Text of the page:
The lock users may find that the dead lock phenomenon sometimes occurs, but it doesn't happen in the use of carbon steel set.
Is it because stainless steel is relatively soft, while the carbon set is relatively hard? That's right! That is the real difference between stainless steel and carbon steel. Stainless steel has good ductility, but its hardness is not as good as carbon steel. However, it is partly right. Dead lock often occurs in the stainless steel, aluminum alloy and titanium alloy fasteners. These metal alloys are anti-rust. When damaged, a thin surface layer of oxide will prevent further corrosion.
When stainless steel fasteners are locked, the pressure and the thermal between tooth lines will damage and erase the intervening chrome oxide layer, making the metal teeth blocked, and then causing the phenomenon of adhesive. When adhesive phenomenon continues to happen (usually no more than a complete circle diameter), the stainless steel fasteners will be completely locked and can no longer be removed or locked. Usually the series of phenomenon happen in a few seconds, thus the understanding of the characteristics of stainless steel products and the follow of the correct operating procedure is the first step to prevent the deadlock of the stainless steel fasteners.
Many users will encounter the dead lock phenomenon in the process of screwing, the reason is nothing more than 304 (or 316), which has a stronger ductility and viscosity. We can easily tell from the process of turning, and the experienced teacher will find that in processing, the chip of 304/316 bar is out of corrugated shape, while other materials such as brass or iron turns out fragmental or filiform.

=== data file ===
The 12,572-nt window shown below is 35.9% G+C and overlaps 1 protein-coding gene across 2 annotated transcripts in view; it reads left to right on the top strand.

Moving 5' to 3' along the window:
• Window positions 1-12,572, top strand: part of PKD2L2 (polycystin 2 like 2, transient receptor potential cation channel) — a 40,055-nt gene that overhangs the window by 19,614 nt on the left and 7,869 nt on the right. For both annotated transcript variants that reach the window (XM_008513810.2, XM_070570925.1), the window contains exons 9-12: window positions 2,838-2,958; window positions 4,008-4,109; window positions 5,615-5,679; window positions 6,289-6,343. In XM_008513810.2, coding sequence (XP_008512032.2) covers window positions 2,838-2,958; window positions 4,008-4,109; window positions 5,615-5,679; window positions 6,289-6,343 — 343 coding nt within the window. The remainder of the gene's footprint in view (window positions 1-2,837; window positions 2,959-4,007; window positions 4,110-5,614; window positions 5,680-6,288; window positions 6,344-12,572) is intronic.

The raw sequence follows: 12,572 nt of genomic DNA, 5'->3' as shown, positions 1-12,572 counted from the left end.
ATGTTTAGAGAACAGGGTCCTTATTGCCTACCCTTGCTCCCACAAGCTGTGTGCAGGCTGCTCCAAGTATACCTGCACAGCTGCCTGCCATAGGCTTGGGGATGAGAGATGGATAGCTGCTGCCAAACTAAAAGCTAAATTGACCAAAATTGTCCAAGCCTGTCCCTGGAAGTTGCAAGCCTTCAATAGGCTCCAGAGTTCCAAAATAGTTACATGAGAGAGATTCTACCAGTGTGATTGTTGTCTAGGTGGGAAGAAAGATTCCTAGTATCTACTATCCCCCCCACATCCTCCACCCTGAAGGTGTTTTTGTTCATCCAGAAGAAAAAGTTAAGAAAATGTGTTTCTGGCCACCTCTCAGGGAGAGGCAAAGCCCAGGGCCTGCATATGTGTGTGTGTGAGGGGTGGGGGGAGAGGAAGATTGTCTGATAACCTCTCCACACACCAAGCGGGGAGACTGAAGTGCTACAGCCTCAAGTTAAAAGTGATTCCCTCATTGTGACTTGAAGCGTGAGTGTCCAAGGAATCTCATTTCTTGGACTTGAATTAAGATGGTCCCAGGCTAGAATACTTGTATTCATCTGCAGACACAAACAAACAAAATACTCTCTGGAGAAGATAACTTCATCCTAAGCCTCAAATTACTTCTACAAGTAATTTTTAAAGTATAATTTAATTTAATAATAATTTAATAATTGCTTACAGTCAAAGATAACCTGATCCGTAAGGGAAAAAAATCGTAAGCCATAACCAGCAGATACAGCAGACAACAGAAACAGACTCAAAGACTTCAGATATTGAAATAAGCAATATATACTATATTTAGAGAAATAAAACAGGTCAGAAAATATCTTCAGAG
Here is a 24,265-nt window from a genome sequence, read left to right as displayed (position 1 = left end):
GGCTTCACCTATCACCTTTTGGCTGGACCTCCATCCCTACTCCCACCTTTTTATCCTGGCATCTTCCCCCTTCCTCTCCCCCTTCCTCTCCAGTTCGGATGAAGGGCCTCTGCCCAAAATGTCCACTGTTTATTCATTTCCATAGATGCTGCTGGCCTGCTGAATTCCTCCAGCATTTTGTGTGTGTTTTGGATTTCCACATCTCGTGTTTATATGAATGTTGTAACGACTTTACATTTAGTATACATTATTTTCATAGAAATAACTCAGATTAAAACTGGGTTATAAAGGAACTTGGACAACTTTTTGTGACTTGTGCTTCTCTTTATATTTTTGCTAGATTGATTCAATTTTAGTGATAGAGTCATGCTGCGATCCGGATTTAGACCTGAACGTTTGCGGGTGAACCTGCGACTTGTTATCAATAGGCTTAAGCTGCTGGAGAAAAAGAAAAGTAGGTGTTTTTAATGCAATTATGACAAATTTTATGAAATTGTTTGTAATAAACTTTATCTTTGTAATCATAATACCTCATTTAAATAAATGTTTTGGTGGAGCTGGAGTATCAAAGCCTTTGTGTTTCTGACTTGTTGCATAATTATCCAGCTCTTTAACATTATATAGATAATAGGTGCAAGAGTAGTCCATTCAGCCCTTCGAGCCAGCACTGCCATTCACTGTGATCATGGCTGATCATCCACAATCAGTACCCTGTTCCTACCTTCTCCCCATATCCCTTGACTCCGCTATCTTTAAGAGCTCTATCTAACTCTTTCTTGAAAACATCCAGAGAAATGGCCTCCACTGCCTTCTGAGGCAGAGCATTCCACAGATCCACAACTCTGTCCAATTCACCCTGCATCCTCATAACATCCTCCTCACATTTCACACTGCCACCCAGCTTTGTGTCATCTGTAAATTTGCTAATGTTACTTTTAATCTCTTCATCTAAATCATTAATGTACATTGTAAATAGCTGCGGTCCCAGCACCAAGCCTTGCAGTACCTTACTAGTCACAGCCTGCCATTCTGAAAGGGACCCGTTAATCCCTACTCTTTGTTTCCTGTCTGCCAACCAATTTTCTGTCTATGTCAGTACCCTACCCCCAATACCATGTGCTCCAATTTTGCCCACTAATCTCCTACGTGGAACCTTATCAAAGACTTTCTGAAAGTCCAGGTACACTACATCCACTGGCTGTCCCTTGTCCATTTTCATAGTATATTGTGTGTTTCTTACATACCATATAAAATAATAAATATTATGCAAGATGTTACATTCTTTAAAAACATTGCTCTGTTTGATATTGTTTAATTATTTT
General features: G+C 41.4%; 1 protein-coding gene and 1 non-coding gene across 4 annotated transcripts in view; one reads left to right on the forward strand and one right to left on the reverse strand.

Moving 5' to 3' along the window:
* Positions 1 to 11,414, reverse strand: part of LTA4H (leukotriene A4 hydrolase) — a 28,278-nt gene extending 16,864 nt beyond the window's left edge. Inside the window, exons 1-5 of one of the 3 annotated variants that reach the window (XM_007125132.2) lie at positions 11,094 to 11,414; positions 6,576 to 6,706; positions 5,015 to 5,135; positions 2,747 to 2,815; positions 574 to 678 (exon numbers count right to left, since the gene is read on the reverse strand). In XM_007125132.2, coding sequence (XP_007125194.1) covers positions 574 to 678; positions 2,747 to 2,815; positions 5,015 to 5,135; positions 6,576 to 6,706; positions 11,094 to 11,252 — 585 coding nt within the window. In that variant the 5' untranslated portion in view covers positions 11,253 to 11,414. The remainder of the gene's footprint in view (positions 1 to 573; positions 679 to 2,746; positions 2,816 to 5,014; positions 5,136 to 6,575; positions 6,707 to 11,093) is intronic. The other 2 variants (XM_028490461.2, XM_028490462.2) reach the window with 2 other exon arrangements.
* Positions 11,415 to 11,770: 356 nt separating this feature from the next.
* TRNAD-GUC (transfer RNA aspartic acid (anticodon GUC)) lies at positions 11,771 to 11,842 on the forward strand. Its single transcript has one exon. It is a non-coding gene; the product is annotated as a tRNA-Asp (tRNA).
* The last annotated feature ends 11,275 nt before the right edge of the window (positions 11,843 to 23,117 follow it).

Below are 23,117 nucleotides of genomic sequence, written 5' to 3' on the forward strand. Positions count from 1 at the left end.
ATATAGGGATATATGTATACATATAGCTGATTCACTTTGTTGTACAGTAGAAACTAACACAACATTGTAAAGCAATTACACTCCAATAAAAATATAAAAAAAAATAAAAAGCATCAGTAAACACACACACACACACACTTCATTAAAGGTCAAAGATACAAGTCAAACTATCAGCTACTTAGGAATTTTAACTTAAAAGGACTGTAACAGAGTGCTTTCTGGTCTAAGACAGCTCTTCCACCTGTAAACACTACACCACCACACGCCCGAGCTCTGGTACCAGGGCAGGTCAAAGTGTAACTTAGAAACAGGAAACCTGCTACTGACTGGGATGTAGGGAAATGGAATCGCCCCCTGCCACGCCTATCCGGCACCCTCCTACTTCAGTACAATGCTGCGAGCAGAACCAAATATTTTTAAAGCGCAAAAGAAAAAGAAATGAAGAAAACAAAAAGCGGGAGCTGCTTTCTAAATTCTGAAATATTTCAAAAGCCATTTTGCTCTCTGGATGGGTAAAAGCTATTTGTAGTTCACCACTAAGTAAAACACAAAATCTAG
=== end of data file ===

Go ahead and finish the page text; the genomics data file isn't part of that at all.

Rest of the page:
When the electric quick screw tools are used and stainless steel screws and nuts are under intensive torque, the thread will begin to heat up, and a touch point will be adhered to drive a large area, resulting female and male lock together and the bolt set is discarded. And it may also lead to the entire installed work piece is non-conforming.
This conclusion may help us reduce or even avoid the possibility of dead lock of stainless steel in the process of installing and using. We control the thread protection in the process of semi-finished thread and finished products to (of course, even if the thread is damaged, it does not affect the antilock scheme). No matter the use of electric tools or overload torque or stainless steel screws and nylon lock nut screwing in high-speed, the deadlock won't happen. Users do not have to change the installation tools in use process and installation and can minimize or even completely avoid losses. Of course, the cost of the solution to stainless steel screw antilock is controllable and low, and the cost is not high.